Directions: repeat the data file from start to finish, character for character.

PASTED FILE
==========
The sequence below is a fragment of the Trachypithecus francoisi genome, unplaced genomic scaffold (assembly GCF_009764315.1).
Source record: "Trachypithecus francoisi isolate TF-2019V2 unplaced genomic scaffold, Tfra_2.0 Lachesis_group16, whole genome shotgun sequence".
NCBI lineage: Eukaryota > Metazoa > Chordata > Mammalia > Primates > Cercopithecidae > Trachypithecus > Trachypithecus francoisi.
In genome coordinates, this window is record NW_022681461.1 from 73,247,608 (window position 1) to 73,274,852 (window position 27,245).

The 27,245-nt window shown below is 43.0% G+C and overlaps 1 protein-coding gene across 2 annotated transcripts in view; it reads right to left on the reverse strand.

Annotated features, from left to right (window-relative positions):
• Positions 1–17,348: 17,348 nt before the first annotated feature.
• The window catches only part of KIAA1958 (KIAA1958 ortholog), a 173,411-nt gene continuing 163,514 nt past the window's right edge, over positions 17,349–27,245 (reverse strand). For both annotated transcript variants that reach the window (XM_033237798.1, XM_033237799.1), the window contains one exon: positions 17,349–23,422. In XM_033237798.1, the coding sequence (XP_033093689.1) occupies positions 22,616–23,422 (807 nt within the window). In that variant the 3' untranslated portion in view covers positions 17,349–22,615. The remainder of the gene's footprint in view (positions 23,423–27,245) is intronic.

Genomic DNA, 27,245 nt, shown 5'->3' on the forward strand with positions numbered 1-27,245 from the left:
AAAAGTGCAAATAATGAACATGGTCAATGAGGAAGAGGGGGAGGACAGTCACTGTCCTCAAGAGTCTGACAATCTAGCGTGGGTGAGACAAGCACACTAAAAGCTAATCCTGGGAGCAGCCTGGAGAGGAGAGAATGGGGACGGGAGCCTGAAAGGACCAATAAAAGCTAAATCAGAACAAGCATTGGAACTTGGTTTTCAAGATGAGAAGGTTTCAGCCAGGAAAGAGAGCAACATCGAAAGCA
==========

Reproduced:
The sequence below is a fragment of the Trachypithecus francoisi genome, unplaced genomic scaffold (assembly GCF_009764315.1).
Source record: "Trachypithecus francoisi isolate TF-2019V2 unplaced genomic scaffold, Tfra_2.0 Lachesis_group16, whole genome shotgun sequence".
NCBI lineage: Eukaryota > Metazoa > Chordata > Mammalia > Primates > Cercopithecidae > Trachypithecus > Trachypithecus francoisi.
In genome coordinates, this window is record NW_022681461.1 from 73,247,608 (window position 1) to 73,274,852 (window position 27,245).

The 27,245-nt window shown below is 43.0% G+C and overlaps 1 protein-coding gene across 2 annotated transcripts in view; it reads right to left on the reverse strand.

Annotated features, from left to right (window-relative positions):
• Positions 1–17,348: 17,348 nt before the first annotated feature.
• The window catches only part of KIAA1958 (KIAA1958 ortholog), a 173,411-nt gene continuing 163,514 nt past the window's right edge, over positions 17,349–27,245 (reverse strand). For both annotated transcript variants that reach the window (XM_033237798.1, XM_033237799.1), the window contains one exon: positions 17,349–23,422. In XM_033237798.1, the coding sequence (XP_033093689.1) occupies positions 22,616–23,422 (807 nt within the window). In that variant the 3' untranslated portion in view covers positions 17,349–22,615. The remainder of the gene's footprint in view (positions 23,423–27,245) is intronic.

Genomic DNA, 27,245 nt, shown 5'->3' on the forward strand with positions numbered 1-27,245 from the left:
AAAAGTGCAAATAATGAACATGGTCAATGAGGAAGAGGGGGAGGACAGTCACTGTCCTCAAGAGTCTGACAATCTAGCGTGGGTGAGACAAGCACACTAAAAGCTAATCCTGGGAGCAGCCTGGAGAGGAGAGAATGGGGACGGGAGCCTGAAAGGACCAATAAAAGCTAAATCAGAACAAGCATTGGAACTTGGTTTTCAAGATGAGAAGGTTTCAGCCAGGAAAGAGAGCAACATCGAAAGCA